On Friday, the Attorney General’s office confirmed that criminal charges stemming from last year’s incident involving a teenage boy and a Wilmington Police officer after a Black Lives Matter demonstration will be adjudicated via the alternative protocols of the ironically named “restorative justice” program.
In a statement, Delaware Department of Justice’s policy and legislative director, Lauren Vella wrote:
We received the case materials on February 26, 2021 and immediately identified restorative justice as the appropriate outcome: the protestor and the officer sit down with a mediator and discuss their backgrounds, motivations, and actions that day—then, all charges are dropped. The officer agreed to participate and on March 1 we proposed restorative justice with dropped charges. We heard back from the defense on March 22 and the Court referred this case to mediation on March 23. The charges will be dropped when mediation is complete.
While the mediation hearing has yet to be scheduled, this news is a relief. There is a light at the end of the tunnel. I am glad.
I am also upset and angry.
Picture this. A Black boy, now 15 years of age, who goes by the nickname Simba, will sit at a long conference room table (or maybe on a Zoom session) to testify to his background and his experiences. He’ll attempt to convey what could potentially inspire an honor-roll student like himself to do civil disobedience on a city street in the interest of equal rights and justice.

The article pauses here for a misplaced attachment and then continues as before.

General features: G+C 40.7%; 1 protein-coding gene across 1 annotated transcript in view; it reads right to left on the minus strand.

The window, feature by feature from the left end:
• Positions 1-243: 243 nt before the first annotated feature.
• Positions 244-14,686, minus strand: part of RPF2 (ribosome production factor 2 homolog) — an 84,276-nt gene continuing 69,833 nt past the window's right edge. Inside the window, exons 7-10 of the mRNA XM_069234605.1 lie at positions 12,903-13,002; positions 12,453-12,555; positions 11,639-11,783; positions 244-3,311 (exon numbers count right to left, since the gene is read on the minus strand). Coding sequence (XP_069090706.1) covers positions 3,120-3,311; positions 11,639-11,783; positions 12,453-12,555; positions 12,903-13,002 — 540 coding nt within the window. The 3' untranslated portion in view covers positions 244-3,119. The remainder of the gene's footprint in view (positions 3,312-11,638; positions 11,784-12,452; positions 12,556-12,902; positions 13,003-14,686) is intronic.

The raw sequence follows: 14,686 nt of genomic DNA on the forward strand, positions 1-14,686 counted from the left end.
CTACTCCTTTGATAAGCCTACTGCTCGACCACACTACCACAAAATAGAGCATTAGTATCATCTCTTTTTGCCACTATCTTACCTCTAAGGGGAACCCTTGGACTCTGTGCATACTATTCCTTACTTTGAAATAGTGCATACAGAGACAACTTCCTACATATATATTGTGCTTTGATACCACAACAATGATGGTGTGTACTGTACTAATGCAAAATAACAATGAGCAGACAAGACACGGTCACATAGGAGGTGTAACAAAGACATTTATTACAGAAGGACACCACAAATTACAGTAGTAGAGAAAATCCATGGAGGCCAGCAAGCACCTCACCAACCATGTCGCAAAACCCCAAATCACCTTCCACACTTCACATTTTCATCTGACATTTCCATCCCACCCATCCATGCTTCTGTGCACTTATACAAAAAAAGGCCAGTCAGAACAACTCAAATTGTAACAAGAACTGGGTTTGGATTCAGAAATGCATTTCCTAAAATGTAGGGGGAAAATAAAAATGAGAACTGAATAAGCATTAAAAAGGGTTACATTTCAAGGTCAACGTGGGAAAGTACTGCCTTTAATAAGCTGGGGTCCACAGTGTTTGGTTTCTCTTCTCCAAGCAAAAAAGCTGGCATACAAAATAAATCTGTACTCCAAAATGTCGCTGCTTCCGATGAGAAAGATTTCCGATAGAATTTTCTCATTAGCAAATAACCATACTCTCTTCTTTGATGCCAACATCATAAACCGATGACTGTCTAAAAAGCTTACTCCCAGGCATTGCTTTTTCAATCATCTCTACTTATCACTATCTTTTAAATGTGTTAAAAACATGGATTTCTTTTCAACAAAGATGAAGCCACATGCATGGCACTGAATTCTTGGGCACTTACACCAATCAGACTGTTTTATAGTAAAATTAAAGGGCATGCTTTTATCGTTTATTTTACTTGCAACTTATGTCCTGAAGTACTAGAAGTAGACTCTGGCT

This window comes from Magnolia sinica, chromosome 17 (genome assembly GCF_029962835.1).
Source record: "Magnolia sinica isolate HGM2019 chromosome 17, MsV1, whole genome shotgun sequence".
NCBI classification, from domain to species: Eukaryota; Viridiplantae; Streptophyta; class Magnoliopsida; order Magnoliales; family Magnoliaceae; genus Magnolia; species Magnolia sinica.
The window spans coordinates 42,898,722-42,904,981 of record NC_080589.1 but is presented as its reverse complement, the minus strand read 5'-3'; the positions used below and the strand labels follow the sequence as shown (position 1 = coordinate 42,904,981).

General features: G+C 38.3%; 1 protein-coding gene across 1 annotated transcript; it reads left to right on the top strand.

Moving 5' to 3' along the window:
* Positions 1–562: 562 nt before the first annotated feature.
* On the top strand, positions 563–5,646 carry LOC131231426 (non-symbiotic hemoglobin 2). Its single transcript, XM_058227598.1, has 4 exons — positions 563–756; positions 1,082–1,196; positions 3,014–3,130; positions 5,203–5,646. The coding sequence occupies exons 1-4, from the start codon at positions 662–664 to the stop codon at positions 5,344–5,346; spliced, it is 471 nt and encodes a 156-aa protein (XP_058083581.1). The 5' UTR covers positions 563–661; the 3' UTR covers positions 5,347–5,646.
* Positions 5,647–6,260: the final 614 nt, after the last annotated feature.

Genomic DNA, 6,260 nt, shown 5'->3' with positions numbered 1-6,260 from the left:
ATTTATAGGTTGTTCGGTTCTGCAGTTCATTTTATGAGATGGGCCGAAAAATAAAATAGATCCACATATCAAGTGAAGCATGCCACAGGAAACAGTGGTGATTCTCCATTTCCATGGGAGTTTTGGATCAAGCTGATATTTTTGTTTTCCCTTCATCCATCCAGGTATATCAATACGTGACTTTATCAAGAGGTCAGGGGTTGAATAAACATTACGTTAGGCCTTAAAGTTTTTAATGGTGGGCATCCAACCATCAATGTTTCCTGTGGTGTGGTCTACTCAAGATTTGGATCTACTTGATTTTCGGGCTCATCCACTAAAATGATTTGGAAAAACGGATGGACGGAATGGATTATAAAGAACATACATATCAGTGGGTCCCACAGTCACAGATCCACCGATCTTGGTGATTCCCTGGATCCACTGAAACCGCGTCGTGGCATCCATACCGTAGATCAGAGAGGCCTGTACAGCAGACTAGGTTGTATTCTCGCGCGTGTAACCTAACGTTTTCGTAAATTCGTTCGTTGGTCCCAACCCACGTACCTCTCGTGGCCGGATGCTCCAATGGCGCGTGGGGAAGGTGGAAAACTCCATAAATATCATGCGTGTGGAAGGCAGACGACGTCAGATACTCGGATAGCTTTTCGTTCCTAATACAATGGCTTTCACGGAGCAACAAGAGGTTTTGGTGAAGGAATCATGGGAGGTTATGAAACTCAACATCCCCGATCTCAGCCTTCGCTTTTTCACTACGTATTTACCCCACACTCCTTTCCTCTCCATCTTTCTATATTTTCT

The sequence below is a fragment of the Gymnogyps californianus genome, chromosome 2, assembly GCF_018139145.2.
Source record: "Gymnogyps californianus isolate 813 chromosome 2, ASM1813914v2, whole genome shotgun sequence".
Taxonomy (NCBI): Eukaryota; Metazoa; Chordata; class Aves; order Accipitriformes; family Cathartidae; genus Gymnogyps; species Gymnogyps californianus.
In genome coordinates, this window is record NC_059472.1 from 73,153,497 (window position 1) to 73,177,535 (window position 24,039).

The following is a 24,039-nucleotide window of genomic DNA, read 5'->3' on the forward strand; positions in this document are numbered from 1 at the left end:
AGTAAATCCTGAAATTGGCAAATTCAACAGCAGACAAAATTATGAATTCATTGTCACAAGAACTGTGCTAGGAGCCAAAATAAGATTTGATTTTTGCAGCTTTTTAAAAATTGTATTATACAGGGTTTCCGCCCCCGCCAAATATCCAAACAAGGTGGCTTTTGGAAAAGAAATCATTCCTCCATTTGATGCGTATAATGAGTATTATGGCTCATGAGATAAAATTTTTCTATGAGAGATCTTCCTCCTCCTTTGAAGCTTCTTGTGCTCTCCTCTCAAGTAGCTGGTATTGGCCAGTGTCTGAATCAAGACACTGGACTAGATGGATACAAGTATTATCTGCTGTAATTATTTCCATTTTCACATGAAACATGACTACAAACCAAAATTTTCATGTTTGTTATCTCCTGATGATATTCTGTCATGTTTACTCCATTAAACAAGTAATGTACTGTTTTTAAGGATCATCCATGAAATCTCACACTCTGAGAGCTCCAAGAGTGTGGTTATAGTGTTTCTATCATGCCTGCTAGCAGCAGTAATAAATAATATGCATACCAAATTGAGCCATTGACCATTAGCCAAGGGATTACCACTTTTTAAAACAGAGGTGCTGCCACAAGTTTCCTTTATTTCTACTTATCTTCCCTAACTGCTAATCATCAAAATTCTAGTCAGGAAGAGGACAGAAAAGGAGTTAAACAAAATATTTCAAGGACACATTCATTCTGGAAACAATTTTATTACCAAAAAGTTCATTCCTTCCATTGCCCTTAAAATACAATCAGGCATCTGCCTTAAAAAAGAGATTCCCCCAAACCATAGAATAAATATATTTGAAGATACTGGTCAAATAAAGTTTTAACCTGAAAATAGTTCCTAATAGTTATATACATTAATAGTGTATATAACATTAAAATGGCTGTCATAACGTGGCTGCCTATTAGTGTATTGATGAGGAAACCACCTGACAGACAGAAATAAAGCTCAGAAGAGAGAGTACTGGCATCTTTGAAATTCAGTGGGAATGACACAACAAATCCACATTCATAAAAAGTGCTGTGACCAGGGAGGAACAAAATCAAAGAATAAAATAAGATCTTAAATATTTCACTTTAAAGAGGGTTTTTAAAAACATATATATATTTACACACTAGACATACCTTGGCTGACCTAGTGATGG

Across the table (or in a window on a computer screen), an adult man called James Patrick Roy, who is a Wilmington police officer, will listen.
While the name of the officer has not been officially disclosed, the Delaware Call has confirmed with multiple sources, including eyewitnesses to the event and its aftermath, that the officer seen on video (about 15 seconds in) pushing the child to the ground is indeed Roy.
What will Roy make of Simba’s testimony?
What remarks will Roy give? What about the policeman’s life drove him to this behavior? I hope I never in my life find myself in the situation Simba will face: listening to an agent of the state explain why he assaulted me, digesting in detail his motivations.
Simba must face this to have serious criminal charges dropped. Is this the best we can do?
I emailed my concerns to the Attorney General’s office. Multiple attempts to clarify were unanswered.